• Contains lutein and zeaxanthin, which protect the eyes from macular degeneration
  • Contains indole-3-carbinol, which may protect against colon cancer
  • Excellent source of calcium, iron, vitamins A and C, and chlorophyll

Mustard Greens

  • Excellent anti-cancer vegetable
  • Beneficial for colds, arthritis or depression


  • Excellent antioxidant, anti-allergy, antiviral and antihistamine properties
  • Contains sulfur compounds which help to detoxify the body
  • Aid in cellular repair
  • Rich source of quercetin, a potent antioxidant


  • Useful as a digestive aid
  • Helps to purify the blood and stimulate the bowels
  • Is an anti-carcinogen
  • Contains three times as much vitamin C as oranges, and twice as much iron as spinach
  • Contains vitamin A and is a good source of copper and manganese
  • Natural breath freshener


  • Contains beneficial proteins
  • Low starchy carbohydrates

Pumpkin Seeds

  • High in zinc, which is good for the prostate and building the immune system
  • Contain fatty acids that kill parasites


  • Have antibacterial and anti-fungal properties
  • Contain vitamin C, potassium and other trace minerals

Sweet Potato

  • Excellent source of carotenoid antioxidants
  • Contain calcium, high in vitamins A and C and contain thiamine
  • High in sugar


  • Rich in lycopene, flavonoids and other phytochemicals with anti-carcinogenic properties
  • Excellent source of vitamin C, A and B-complex, potassium and phosphorus


  • Contains vitamin A and C
  • Contains potassium and calcium



All Natural Remedies

Filed under: Family,Health,mothers,Uncategorized,Women — crazyhippiemom @ 1:32 am

        Abrasion – Basil, Blueberry/bilberry, Brassicas, Carrot, Lavender, Leek, Lemon balm,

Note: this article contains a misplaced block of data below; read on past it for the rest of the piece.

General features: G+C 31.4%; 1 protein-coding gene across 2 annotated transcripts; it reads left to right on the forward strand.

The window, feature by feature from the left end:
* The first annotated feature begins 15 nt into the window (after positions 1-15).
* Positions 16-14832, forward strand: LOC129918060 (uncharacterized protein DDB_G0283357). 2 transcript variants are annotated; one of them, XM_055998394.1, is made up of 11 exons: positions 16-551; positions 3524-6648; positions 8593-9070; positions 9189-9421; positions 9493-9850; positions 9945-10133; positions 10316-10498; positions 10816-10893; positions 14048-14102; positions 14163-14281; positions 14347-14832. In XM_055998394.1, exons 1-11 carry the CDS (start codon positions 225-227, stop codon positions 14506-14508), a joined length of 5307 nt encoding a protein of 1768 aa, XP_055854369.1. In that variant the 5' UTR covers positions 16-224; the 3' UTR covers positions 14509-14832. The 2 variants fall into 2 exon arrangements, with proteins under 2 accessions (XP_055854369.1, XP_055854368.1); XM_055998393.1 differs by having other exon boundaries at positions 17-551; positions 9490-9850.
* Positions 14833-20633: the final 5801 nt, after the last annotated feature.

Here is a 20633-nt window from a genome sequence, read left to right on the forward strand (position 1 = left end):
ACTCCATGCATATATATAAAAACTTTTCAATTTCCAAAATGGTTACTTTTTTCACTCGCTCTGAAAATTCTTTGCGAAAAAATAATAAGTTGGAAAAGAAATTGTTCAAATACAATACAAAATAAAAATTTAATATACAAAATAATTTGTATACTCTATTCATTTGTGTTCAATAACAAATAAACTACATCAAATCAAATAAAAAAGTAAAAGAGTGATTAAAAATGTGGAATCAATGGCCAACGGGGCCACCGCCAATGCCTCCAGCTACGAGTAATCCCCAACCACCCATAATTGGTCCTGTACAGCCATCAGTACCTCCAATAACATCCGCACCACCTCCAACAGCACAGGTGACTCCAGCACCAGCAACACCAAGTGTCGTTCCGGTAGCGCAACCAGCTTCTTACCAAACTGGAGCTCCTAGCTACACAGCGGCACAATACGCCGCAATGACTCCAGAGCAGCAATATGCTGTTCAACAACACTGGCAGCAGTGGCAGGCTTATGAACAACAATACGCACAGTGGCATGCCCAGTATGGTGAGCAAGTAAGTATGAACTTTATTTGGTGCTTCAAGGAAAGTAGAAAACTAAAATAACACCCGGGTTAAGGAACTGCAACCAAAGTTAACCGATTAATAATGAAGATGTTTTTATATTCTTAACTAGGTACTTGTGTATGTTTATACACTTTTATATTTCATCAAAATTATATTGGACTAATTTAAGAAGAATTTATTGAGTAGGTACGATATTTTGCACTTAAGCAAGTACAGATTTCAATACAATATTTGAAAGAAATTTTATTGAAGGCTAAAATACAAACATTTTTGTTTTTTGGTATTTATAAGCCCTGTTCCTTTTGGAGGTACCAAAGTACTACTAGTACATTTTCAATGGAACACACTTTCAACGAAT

Potato, Sage 
        Acid indigestion – Peach, Pear, Potato

        Acne – Artichoke, Sorrel, Strawberry, Turnip

        Alcoholism – Brassicas

        Allergies – Borage, Coriander, Lemon balm, Sweet pepper

        Anemia – Apricot, Arugula, Green beans, Blackberry, Brassicas, Carrot, Cherry, Chives,
        Onion, Parsley, Plum, Raspberry, Sorrel, Spinach, Tomato

        Anxiety/tension – Apricot, Basil, Borage, Chamomile, Lavender, Lemon balm, Lettuce,
        Marjoram, Parsley, Peach, Raspberry, Rosemary, Thyme

        Appetite, poor – Apricot, Artichoke, Blackberry, Black currant, Caraway, Chervil, Coriander,
        Cranberry, Dandelion, Dill, Fennel, Horseradish, Lavender, Lemon balm, Radish, Red currant,
        Rosemary, Spinach

        Arteriosclerosis – Artichoke, Potatoe

        Arthritis – Apple, Artichoke, Asparagus, Green beans, Black currant, Borage, Brassicas,
        Carrot, Celery, Chamomile, Cherry, Chervil, Chicory, Coriander, Cucumber, Fennel,
        Horseradish, Lavender, Onion, Parsley, Pear, Plum, Potato, Red currant, Rosemary,
        Sweet bay, Thyme, Turnip

        Asthma – Borage, Dill, Garlic, Mint, Rosemary, Thyme

        Atherosclerosis – Artichoke, Blackberry, Black currant, Blueberry/bilberry, Chives, Leek,
        Red currant

        Babies’ colic – Chamomile

        Babies’ sleeping problems – Dill

        Back pain – Mint

        Bladder infections – Cucumber, Parsley, Thyme, Turnip

        Bleeding gums – Blackberry, Blueberry/bilberry, Raspberry

        Boils & abscesses – Brassicas, Carrot, Dandelion, Horseradish, Leek, Sorrel, Turnip, Zucchini

        Bowel disorder/infections – Apricots, Blackberry, Blueberry/bilberry, Calendula, Chamomile,
        Chives, Gooseberry, Leek, Marjoram, Marrow, Peach, Plum, Pumpkin, Squash, Thyme, Turnip,

        Bronchial congestion – Arugula, Carrot, Fennel, Horseradish, Radish, Rosemary